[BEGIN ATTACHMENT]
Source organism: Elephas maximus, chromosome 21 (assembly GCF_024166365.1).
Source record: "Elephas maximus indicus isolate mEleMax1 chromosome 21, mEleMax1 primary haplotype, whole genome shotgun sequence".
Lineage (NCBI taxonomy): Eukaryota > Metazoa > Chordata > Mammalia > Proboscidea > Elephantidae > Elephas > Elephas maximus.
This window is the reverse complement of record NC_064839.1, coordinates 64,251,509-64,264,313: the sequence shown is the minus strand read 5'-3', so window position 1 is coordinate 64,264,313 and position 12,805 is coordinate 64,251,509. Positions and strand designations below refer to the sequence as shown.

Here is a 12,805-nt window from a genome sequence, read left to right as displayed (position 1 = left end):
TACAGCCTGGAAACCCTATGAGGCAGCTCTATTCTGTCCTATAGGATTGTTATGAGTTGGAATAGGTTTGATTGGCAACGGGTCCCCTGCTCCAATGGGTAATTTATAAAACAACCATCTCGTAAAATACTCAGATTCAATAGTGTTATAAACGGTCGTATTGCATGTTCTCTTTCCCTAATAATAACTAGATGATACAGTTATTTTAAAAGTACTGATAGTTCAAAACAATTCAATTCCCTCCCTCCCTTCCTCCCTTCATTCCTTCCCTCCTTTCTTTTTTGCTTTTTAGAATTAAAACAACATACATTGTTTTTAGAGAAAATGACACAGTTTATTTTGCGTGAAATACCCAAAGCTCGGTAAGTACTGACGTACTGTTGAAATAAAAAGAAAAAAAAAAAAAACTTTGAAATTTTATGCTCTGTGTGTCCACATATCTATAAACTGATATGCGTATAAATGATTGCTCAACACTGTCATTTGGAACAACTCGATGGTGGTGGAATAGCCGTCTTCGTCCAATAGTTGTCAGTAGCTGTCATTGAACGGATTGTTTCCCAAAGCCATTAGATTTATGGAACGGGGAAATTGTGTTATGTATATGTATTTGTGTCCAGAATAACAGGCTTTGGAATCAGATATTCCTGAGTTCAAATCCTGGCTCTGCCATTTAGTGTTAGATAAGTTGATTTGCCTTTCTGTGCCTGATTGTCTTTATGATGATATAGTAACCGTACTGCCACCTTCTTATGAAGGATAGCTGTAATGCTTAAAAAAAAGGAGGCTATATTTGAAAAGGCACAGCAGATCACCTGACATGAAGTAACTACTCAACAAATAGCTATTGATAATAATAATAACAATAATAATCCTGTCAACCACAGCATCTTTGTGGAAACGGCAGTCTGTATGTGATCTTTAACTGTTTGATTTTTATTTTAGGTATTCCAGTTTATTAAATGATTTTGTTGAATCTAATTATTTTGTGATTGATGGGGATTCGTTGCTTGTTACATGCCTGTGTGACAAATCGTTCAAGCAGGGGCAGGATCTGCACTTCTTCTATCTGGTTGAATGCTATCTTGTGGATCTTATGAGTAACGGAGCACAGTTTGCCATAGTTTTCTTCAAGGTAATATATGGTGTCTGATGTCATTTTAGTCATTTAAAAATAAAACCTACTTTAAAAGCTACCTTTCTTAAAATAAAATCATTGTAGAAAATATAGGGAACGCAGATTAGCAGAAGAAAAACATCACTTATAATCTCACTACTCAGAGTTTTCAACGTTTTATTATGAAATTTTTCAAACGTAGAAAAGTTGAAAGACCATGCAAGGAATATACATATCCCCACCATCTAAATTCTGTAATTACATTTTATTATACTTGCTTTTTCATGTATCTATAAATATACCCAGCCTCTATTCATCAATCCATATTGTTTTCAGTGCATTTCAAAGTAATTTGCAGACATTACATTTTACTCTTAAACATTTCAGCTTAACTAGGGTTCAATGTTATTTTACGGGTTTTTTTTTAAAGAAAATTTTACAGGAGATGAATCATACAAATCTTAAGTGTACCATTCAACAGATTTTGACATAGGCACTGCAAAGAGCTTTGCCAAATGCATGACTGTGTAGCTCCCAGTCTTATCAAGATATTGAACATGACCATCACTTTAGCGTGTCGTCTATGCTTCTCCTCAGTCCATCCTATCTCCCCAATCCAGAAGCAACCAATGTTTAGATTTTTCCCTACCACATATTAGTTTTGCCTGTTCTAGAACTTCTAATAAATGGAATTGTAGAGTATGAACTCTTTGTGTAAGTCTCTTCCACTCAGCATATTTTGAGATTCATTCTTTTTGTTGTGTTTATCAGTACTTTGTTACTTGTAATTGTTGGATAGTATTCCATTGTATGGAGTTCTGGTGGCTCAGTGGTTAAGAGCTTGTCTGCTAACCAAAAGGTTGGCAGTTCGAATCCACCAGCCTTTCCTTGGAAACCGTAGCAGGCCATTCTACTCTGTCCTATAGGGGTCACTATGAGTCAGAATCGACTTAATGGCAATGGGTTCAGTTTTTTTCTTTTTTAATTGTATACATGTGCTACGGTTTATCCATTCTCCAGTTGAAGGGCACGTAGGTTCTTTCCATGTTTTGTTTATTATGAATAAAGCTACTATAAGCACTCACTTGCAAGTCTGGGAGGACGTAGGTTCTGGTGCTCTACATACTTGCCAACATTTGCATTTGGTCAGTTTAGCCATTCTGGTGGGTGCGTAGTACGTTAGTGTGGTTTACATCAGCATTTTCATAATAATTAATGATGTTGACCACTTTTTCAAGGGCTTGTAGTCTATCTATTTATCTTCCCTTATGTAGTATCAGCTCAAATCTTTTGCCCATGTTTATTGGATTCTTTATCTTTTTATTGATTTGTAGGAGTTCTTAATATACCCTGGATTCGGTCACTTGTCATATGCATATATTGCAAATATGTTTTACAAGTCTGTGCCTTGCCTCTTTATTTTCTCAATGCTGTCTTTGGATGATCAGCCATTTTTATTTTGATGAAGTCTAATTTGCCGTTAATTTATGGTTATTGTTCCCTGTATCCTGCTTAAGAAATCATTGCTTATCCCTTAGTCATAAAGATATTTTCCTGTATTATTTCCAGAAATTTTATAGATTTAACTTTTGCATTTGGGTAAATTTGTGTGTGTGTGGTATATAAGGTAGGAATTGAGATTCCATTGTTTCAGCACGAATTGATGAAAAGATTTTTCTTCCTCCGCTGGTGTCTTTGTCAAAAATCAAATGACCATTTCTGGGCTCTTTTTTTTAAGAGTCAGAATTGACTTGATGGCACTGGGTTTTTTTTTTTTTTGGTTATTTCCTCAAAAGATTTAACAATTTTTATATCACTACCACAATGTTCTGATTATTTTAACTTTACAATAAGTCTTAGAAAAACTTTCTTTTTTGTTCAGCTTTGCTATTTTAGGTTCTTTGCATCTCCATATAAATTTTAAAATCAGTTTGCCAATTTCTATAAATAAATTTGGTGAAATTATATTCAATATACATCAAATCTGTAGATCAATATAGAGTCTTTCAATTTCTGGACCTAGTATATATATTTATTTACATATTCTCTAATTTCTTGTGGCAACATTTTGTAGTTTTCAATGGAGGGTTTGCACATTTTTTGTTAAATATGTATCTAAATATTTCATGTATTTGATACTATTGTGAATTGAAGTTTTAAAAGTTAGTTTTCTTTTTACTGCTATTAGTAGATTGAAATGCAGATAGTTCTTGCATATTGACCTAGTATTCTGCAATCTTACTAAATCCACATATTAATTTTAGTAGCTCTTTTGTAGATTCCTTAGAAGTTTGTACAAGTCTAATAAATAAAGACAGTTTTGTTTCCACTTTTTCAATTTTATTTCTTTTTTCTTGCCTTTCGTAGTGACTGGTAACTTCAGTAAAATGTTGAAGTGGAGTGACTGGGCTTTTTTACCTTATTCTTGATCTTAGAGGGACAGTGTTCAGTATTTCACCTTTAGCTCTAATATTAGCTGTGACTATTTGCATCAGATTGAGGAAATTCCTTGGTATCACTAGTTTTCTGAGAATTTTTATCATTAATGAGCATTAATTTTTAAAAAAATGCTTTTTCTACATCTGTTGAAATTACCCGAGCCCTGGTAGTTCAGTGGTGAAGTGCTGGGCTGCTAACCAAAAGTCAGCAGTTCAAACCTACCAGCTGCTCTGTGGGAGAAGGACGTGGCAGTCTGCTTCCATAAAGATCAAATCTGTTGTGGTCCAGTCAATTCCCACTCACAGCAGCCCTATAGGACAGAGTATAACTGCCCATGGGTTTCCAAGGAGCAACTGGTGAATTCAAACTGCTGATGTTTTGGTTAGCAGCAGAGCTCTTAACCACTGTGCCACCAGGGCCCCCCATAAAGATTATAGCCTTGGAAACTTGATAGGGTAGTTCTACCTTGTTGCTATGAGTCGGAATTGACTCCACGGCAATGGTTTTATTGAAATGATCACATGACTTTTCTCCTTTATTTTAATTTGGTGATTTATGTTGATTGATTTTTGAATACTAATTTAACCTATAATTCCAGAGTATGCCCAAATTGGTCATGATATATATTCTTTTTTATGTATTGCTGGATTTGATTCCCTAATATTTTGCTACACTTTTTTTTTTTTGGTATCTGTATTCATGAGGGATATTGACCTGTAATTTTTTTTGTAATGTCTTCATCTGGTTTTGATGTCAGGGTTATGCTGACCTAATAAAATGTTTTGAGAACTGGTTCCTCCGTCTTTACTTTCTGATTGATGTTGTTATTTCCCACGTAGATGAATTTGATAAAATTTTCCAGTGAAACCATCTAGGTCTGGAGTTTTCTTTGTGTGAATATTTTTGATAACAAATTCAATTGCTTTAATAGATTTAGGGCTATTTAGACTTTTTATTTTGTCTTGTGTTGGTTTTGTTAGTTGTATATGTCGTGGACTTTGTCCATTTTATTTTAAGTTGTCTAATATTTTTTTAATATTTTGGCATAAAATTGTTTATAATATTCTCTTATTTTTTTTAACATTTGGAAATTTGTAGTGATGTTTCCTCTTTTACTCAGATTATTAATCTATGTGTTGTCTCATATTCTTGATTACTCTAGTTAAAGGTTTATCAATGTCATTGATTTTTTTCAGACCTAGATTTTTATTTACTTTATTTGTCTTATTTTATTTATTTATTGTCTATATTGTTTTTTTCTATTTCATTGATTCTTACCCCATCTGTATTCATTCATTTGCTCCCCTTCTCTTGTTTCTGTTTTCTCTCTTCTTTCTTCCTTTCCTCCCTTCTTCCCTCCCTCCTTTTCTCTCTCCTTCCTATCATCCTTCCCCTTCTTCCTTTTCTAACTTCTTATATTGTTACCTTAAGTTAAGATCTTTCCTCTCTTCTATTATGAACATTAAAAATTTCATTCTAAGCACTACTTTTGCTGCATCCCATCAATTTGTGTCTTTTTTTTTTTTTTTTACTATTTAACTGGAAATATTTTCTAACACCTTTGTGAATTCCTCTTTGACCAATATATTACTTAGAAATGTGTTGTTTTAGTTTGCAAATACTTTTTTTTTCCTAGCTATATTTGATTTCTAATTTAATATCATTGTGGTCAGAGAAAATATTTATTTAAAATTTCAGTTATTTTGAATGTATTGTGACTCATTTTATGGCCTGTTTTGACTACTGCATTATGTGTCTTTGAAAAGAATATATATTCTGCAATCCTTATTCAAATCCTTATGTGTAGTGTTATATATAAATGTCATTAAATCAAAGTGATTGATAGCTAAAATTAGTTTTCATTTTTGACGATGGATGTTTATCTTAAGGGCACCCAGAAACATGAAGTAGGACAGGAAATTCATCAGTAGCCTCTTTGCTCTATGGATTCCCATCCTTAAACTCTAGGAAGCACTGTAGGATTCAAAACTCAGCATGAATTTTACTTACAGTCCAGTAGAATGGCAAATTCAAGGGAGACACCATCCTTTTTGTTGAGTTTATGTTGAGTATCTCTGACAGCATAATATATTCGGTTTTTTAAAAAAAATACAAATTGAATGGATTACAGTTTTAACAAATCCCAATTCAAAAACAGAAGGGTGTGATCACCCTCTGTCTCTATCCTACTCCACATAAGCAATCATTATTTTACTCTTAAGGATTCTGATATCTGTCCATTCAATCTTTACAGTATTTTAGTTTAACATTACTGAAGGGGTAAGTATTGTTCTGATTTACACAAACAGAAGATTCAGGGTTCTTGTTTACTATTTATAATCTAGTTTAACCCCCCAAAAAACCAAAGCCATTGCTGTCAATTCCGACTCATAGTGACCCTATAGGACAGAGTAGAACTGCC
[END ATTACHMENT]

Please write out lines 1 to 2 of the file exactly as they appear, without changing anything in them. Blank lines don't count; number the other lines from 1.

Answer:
Source organism: Elephas maximus, chromosome 21 (assembly GCF_024166365.1).
Source record: "Elephas maximus indicus isolate mEleMax1 chromosome 21, mEleMax1 primary haplotype, whole genome shotgun sequence".